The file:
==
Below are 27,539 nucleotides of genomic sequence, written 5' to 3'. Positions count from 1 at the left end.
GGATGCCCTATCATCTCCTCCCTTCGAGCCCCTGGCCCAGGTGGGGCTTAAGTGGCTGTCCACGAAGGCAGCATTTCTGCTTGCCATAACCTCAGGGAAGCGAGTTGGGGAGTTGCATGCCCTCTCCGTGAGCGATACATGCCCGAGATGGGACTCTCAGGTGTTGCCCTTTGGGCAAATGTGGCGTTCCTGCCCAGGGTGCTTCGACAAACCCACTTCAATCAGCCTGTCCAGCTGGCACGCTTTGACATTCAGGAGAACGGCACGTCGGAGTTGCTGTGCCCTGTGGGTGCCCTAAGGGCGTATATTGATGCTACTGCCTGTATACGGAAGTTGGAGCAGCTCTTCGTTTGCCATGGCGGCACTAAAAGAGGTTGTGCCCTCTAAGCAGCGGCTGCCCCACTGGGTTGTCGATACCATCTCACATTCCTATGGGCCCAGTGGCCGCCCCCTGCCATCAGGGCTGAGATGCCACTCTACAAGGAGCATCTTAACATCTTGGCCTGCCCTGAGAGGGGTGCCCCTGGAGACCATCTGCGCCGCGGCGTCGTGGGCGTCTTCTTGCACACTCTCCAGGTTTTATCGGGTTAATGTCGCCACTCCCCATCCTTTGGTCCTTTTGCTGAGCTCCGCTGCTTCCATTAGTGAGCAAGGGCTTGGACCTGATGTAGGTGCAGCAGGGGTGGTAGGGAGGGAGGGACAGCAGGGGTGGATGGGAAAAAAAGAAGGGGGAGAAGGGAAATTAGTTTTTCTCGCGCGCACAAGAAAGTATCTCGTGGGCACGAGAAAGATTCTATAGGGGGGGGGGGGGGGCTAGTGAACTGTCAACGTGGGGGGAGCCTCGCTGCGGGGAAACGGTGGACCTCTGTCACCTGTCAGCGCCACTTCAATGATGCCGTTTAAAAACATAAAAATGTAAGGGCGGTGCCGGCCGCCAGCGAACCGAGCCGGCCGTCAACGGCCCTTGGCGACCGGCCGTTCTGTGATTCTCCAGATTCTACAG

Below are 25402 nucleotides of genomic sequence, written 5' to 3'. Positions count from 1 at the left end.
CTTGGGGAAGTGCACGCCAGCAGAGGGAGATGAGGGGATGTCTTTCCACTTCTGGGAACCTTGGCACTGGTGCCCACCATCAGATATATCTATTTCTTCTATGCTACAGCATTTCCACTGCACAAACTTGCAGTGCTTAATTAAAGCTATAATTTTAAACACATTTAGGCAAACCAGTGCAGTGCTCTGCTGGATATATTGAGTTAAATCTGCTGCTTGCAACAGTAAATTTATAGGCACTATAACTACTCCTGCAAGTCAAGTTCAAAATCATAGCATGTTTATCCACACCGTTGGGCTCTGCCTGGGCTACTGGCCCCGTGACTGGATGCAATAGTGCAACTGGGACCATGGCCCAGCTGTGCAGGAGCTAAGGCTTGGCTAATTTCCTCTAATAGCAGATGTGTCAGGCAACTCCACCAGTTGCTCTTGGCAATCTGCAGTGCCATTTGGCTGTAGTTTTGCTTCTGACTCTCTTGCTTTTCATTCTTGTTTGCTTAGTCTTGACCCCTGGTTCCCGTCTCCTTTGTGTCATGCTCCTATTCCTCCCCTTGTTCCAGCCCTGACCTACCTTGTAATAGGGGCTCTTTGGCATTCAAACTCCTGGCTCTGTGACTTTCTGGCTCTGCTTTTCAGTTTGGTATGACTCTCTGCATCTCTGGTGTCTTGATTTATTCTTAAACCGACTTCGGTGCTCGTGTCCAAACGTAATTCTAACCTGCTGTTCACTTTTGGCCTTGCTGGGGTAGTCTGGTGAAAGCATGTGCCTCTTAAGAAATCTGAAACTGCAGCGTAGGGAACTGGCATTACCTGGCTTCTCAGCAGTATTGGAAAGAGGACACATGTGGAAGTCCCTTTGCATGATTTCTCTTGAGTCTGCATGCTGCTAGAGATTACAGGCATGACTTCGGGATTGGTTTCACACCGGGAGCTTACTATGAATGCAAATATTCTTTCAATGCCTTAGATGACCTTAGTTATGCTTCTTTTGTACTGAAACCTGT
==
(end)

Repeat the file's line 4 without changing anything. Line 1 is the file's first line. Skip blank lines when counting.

CTTGGGGAAGTGCACGCCAGCAGAGGGAGATGAGGGGATGTCTTTCCACTTCTGGGAACCTTGGCACTGGTGCCCACCATCAGATATATCTATTTCTTCTATGCTACAGCATTTCCACTGCACAAACTTGCAGTGCTTAATTAAAGCTATAATTTTAAACACATTTAGGCAAACCAGTGCAGTGCTCTGCTGGATATATTGAGTTAAATCTGCTGCTTGCAACAGTAAATTTATAGGCACTATAACTACTCCTGCAAGTCAAGTTCAAAATCATAGCATGTTTATCCACACCGTTGGGCTCTGCCTGGGCTACTGGCCCCGTGACTGGATGCAATAGTGCAACTGGGACCATGGCCCAGCTGTGCAGGAGCTAAGGCTTGGCTAATTTCCTCTAATAGCAGATGTGTCAGGCAACTCCACCAGTTGCTCTTGGCAATCTGCAGTGCCATTTGGCTGTAGTTTTGCTTCTGACTCTCTTGCTTTTCATTCTTGTTTGCTTAGTCTTGACCCCTGGTTCCCGTCTCCTTTGTGTCATGCTCCTATTCCTCCCCTTGTTCCAGCCCTGACCTACCTTGTAATAGGGGCTCTTTGGCATTCAAACTCCTGGCTCTGTGACTTTCTGGCTCTGCTTTTCAGTTTGGTATGACTCTCTGCATCTCTGGTGTCTTGATTTATTCTTAAACCGACTTCGGTGCTCGTGTCCAAACGTAATTCTAACCTGCTGTTCACTTTTGGCCTTGCTGGGGTAGTCTGGTGAAAGCATGTGCCTCTTAAGAAATCTGAAACTGCAGCGTAGGGAACTGGCATTACCTGGCTTCTCAGCAGTATTGGAAAGAGGACACATGTGGAAGTCCCTTTGCATGATTTCTCTTGAGTCTGCATGCTGCTAGAGATTACAGGCATGACTTCGGGATTGGTTTCACACCGGGAGCTTACTATGAATGCAAATATTCTTTCAATGCCTTAGATGACCTTAGTTATGCTTCTTTTGTACTGAAACCTGT